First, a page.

Religion: A Study of Society
by Nicole Comforto
Many people believe that religion occurs only in the church, temple, or other spiritual places of gathering. They see religion and society as complete, separate entities. While this view may appear correct on the surface, a closer look at religion and society reveals that the two are not separate at all, but intricately interconnected and codependent. In reality, religion is inherent within many aspects of society, and religious beliefs inevitably affect areas such as politics, economics, and cultural values. This relationship between religion and society can be seen in Islamic religion and Muslim social culture, Christianity and economics, and Buddhism and politics. In each of these religions we can find insight for understanding the society in which it exists, as well as in the comparison of these religions and their relationships with society.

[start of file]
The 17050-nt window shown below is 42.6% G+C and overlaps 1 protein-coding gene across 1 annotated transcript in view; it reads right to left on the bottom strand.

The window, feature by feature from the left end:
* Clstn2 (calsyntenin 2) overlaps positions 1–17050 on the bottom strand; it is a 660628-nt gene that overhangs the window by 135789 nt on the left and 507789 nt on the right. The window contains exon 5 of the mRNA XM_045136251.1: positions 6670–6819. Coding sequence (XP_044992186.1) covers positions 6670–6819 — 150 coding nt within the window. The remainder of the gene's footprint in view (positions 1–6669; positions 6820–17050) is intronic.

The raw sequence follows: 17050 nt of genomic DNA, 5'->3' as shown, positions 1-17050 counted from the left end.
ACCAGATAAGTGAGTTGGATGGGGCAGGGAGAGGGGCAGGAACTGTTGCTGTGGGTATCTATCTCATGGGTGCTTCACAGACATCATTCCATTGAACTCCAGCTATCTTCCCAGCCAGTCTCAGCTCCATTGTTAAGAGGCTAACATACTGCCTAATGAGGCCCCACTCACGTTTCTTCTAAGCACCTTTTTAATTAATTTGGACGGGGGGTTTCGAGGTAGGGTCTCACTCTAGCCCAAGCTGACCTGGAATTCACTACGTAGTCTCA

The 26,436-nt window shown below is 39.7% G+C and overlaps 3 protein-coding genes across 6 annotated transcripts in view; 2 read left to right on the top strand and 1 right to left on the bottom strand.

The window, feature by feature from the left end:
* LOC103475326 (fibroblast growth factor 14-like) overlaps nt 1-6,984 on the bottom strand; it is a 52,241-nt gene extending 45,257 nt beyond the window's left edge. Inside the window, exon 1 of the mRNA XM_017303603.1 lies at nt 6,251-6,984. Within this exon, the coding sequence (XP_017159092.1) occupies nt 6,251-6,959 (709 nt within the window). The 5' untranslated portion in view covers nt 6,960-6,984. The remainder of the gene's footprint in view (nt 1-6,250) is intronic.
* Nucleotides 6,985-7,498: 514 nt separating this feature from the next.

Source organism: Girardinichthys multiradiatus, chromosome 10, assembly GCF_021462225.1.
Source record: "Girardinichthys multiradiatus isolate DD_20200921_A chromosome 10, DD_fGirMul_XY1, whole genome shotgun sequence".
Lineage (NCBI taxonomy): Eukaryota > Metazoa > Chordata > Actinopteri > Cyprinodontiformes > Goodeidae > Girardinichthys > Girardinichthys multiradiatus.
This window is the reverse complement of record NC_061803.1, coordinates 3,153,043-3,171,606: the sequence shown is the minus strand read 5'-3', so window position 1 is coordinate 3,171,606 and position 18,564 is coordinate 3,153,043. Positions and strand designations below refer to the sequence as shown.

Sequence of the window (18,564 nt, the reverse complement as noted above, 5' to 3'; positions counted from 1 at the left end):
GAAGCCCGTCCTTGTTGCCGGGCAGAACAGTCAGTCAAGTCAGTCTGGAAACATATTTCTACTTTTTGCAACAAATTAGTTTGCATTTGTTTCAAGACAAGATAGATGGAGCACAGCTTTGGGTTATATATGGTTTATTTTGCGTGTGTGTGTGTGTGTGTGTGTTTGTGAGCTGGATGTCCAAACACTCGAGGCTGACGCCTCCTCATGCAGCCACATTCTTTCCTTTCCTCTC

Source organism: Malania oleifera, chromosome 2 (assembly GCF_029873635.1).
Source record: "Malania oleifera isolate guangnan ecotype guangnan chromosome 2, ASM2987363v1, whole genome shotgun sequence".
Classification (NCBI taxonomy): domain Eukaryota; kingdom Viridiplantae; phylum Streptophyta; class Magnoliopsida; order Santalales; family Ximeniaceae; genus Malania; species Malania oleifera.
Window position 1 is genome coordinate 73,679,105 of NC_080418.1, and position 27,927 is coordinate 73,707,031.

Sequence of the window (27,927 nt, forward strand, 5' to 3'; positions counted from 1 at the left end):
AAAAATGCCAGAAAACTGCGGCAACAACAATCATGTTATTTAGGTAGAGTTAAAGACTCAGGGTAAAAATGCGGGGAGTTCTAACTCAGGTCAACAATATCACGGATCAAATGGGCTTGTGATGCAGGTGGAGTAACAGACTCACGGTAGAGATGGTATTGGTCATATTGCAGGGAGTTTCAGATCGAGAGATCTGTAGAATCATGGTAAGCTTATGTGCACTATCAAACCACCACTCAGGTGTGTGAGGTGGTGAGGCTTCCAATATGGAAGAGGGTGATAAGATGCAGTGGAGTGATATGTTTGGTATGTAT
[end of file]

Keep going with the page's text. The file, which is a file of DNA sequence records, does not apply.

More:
Islamic religion is more than just a belief in the Qurían and Mohammed as the prophet: it is also a blueprint for Muslim culture. Members of Islamic communities embrace their faith as a way of life. The Qurían, Islamís major text, consists of, in addition to spiritual instructions, specific directions for cultural life: "The Qurían constitutes the Muslimís main reference not only for matters spiritual but also for the mundane requirements of day to day living...serving as his manual of prayer, code of religious ethical well-being, his guide to social behavior and daily living..." The Qur'an gives instructions for many areas of society, including public law and customs such as marriage laws and sacrifices, economics (with the custom of almsgiving), and daily life, which includes prayer five times each day. Therefore, due to its explicitness regarding many cultural issues, the religion cannot exist merely in private life, for to be practiced fully it must be adopted by the society and culture.